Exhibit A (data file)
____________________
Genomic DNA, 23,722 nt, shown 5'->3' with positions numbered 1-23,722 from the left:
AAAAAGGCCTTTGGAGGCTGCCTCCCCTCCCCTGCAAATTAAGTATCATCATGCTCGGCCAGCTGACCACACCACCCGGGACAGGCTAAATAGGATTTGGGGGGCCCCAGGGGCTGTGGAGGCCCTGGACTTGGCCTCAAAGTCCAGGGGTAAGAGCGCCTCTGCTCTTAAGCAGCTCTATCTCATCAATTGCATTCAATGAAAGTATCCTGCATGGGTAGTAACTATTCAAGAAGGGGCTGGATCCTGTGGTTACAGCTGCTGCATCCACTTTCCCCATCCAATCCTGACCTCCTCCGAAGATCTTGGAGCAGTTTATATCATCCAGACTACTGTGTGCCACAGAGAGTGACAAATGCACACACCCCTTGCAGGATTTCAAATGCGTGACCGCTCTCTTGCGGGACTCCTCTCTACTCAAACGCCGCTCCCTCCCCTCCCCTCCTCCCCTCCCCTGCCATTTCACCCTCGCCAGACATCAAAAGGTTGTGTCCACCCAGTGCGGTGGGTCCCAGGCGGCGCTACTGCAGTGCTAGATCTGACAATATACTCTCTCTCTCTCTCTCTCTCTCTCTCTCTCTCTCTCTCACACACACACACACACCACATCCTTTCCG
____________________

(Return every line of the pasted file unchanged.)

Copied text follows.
Genomic DNA, 23,722 nt, shown 5'->3' with positions numbered 1-23,722 from the left:
AAAAAGGCCTTTGGAGGCTGCCTCCCCTCCCCTGCAAATTAAGTATCATCATGCTCGGCCAGCTGACCACACCACCCGGGACAGGCTAAATAGGATTTGGGGGGCCCCAGGGGCTGTGGAGGCCCTGGACTTGGCCTCAAAGTCCAGGGGTAAGAGCGCCTCTGCTCTTAAGCAGCTCTATCTCATCAATTGCATTCAATGAAAGTATCCTGCATGGGTAGTAACTATTCAAGAAGGGGCTGGATCCTGTGGTTACAGCTGCTGCATCCACTTTCCCCATCCAATCCTGACCTCCTCCGAAGATCTTGGAGCAGTTTATATCATCCAGACTACTGTGTGCCACAGAGAGTGACAAATGCACACACCCCTTGCAGGATTTCAAATGCGTGACCGCTCTCTTGCGGGACTCCTCTCTACTCAAACGCCGCTCCCTCCCCTCCCCTCCTCCCCTCCCCTGCCATTTCACCCTCGCCAGACATCAAAAGGTTGTGTCCACCCAGTGCGGTGGGTCCCAGGCGGCGCTACTGCAGTGCTAGATCTGACAATATACTCTCTCTCTCTCTCTCTCTCTCTCTCTCTCTCTCTCTCACACACACACACACACCACATCCTTTCCG